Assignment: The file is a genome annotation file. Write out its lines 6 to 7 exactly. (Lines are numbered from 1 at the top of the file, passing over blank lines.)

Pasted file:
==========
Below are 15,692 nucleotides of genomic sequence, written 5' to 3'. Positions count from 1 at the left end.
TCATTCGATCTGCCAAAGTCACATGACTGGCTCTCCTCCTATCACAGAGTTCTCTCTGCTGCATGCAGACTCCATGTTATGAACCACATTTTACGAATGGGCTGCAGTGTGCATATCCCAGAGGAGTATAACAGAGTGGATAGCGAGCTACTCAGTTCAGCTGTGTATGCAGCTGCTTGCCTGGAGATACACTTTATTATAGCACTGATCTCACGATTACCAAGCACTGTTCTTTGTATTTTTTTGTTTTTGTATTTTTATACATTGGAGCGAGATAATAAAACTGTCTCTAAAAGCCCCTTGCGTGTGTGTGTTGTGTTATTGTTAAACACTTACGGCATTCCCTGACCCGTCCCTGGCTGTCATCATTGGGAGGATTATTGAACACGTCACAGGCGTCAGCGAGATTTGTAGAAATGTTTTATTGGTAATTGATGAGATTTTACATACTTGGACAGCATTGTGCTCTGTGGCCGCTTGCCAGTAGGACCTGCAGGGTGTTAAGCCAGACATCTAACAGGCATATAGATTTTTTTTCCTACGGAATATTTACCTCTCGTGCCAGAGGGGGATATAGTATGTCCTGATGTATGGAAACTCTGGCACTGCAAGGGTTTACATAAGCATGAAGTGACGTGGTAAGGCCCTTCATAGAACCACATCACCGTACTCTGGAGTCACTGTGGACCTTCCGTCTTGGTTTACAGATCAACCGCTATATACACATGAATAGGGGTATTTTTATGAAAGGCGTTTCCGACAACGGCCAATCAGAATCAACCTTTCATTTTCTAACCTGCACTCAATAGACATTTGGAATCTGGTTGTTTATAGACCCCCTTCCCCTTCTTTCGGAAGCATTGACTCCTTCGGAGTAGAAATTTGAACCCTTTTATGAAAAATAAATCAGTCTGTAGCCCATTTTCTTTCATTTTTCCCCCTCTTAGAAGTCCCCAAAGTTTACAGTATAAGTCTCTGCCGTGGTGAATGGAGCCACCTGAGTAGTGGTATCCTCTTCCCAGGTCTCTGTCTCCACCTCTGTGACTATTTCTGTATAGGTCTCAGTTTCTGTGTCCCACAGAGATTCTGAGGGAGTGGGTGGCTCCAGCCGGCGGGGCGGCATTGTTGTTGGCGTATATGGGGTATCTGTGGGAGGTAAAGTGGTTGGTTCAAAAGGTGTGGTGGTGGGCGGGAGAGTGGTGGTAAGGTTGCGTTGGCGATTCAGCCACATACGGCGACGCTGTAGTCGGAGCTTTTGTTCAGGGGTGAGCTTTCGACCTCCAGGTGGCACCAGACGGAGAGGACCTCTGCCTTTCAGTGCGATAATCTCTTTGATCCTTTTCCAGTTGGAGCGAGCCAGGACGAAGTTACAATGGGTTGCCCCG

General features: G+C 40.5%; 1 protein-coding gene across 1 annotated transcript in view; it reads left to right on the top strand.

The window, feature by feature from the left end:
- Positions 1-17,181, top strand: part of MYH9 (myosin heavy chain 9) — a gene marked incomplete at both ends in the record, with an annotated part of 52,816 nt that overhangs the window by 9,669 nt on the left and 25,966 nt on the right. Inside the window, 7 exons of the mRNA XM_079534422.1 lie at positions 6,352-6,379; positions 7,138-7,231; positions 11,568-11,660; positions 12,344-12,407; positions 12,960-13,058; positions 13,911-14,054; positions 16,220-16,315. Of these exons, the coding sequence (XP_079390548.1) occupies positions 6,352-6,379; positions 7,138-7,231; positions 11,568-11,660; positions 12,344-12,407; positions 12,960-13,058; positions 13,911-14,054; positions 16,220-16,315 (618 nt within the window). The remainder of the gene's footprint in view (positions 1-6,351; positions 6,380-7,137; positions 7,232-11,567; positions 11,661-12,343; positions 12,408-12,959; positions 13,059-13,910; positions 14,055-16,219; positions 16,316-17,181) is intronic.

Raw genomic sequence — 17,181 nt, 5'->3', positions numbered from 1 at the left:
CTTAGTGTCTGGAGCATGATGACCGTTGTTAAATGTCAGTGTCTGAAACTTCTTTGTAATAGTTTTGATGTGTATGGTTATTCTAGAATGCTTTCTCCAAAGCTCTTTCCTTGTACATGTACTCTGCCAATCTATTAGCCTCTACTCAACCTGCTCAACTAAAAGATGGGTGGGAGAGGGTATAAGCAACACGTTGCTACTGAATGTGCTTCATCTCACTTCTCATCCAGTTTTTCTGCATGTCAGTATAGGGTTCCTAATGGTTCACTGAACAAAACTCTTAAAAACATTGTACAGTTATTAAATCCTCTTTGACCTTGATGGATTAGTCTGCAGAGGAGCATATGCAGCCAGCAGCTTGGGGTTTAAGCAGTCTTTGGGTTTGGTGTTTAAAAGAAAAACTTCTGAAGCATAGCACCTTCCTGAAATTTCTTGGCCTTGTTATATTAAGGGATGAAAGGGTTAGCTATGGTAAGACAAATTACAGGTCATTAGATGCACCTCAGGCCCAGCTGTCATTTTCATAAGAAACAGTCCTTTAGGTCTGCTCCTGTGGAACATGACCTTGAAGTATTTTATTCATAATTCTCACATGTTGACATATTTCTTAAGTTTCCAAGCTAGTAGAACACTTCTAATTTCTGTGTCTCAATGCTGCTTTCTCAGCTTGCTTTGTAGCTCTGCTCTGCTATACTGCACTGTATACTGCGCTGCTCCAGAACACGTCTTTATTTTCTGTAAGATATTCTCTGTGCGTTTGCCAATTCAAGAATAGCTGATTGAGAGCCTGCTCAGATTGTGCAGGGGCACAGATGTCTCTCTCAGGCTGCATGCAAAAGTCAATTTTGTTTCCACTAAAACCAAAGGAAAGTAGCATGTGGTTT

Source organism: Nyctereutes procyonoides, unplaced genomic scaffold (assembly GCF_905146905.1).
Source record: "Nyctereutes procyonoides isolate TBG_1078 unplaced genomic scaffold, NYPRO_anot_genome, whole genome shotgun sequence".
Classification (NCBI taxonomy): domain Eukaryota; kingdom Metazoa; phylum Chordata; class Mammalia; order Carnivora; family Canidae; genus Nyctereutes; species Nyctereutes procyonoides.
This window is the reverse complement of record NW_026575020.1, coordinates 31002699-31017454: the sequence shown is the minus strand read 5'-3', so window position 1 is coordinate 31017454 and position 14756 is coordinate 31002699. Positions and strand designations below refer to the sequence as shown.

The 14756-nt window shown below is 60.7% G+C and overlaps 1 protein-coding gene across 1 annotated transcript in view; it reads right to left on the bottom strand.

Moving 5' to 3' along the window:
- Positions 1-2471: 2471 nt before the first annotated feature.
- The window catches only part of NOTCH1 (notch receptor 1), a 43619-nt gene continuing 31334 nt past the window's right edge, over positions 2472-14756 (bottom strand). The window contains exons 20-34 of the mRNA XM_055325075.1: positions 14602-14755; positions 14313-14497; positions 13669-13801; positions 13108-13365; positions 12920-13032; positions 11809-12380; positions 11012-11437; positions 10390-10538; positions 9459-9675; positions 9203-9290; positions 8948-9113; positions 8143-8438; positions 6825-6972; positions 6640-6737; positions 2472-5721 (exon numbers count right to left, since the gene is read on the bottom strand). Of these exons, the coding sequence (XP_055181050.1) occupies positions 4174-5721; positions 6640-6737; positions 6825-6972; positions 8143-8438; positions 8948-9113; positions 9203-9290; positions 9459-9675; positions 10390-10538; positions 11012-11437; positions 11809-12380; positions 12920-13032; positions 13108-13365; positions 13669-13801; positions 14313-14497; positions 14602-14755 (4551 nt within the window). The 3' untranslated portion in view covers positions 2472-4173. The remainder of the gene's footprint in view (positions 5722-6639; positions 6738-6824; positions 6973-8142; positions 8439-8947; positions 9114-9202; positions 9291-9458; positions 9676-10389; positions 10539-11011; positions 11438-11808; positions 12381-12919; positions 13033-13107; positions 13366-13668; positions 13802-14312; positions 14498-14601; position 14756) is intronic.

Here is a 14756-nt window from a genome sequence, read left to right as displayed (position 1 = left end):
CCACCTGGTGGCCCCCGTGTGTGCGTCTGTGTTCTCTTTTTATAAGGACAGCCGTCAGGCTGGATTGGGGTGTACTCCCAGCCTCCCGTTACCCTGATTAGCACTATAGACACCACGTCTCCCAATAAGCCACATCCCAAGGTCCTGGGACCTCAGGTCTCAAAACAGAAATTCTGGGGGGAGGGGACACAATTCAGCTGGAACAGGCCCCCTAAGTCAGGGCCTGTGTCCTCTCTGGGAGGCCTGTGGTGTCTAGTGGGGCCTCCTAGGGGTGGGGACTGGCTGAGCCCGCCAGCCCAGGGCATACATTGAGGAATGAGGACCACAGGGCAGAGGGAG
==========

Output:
Raw genomic sequence — 17,181 nt, 5'->3', positions numbered from 1 at the left:
CTTAGTGTCTGGAGCATGATGACCGTTGTTAAATGTCAGTGTCTGAAACTTCTTTGTAATAGTTTTGATGTGTATGGTTATTCTAGAATGCTTTCTCCAAAGCTCTTTCCTTGTACATGTACTCTGCCAATCTATTAGCCTCTACTCAACCTGCTCAACTAAAAGATGGGTGGGAGAGGGTATAAGCAACACGTTGCTACTGAATGTGCTTCATCTCACTTCTCATCCAGTTTTTCTGCATGTCAGTATAGGGTTCCTAATGGTTCACTGAACAAAACTCTTAAAAACATTGTACAGTTATTAAATCCTCTTTGACCTTGATGGATTAGTCTGCAGAGGAGCATATGCAGCCAGCAGCTTGGGGTTTAAGCAGTCTTTGGGTTTGGTGTTTAAAAGAAAAACTTCTGAAGCATAGCACCTTCCTGAAATTTCTTGGCCTTGTTATATTAAGGGATGAAAGGGTTAGCTATGGTAAGACAAATTACAGGTCATTAGATGCACCTCAGGCCCAGCTGTCATTTTCATAAGAAACAGTCCTTTAGGTCTGCTCCTGTGGAACATGACCTTGAAGTATTTTATTCATAATTCTCACATGTTGACATATTTCTTAAGTTTCCAAGCTAGTAGAACACTTCTAATTTCTGTGTCTCAATGCTGCTTTCTCAGCTTGCTTTGTAGCTCTGCTCTGCTATACTGCACTGTATACTGCGCTGCTCCAGAACACGTCTTTATTTTCTGTAAGATATTCTCTGTGCGTTTGCCAATTCAAGAATAGCTGATTGAGAGCCTGCTCAGATTGTGCAGGGGCACAGATGTCTCTCTCAGGCTGCATGCAAAAGTCAATTTTGTTTCCACTAAAACCAAAGGAAAGTAGCATGTGGTTT